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Police: Scammer Preyed On Immigrants

By Meghan Pinkley
By mpinkley@wbbjtv.com

A man was arrested after being accused of scaring families into giving him tens of thousands of dollars.

Investigators said he preyed on immigrant families with loved ones in local jails, by using information from those jails and the public information they had on their department website.

One phone call changed how Rosa Benitz felt about answering her cell phone. "There's like this fear now, like if I do this, what if I get ripped off again," said Benitz.

Newbern Police said Benitz was a victim of a very good scam.

"She made contact back and forth with this guy by phone," said Inv. Rodney Wright.

Joseph Demaio was accused of posing as a homeland security agent, calling individuals who were about to have a loved one deported, and promising that wouldn't happen, for a small fee.

"I was like, when I send the money if he's going to get out? He's like yea, he's going to get out, and if you don't do anything today, he's going to get deported," stated Benitz.

"He solicited her for about $1,200 and told her that that would post her bond and asked her to send him that by Western Union," said Inv. Wright.

Benitz said that the scammer said he was going to meet her at 3 o'clock at the Dyer County Jail. She said her and friends waited and waited but he never showed up.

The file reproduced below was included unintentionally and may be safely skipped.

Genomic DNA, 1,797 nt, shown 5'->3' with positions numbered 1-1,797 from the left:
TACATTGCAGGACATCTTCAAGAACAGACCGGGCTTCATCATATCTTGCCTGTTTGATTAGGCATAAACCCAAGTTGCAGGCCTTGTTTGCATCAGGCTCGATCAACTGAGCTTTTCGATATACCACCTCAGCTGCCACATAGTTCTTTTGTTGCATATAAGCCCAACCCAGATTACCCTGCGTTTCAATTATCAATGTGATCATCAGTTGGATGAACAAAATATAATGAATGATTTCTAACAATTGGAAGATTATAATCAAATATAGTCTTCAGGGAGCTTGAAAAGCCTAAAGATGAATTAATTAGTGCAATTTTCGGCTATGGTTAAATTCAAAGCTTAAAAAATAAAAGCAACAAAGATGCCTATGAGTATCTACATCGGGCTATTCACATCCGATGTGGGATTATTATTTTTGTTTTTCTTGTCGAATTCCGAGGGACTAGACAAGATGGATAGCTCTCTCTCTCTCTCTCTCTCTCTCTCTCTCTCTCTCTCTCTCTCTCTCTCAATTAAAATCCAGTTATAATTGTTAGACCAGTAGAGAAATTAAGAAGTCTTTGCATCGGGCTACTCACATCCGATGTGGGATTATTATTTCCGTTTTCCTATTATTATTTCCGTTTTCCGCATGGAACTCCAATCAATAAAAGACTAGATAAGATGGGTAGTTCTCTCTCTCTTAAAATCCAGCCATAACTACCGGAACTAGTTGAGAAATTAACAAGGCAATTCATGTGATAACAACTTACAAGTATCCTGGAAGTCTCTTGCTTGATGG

Inv. Wright said Demaio was doing this all over middle Tennessee just 2 months ago. Netting more than $20,000 in a month.

"When we're thinking of getting him out there's no barrier, it's like you just want to get him out, it doesn't matter how much money it is," said Benitz.

Benitz was baffled by how Demaio got her phone number. Inv. Wright believed he called jails posing as an immigration agent or getting on their websites, to get enough information on the inmate to convince their families he was legitimate.

"We're just going to have to figure out some way to be able to really protect that information," added Inv. Wright.

Inv. Wright said the Dyer County Jail was looking into ways to identify actual law enforcement officials over the phone versus someone posing as an officer, so scams like this can be stopped.
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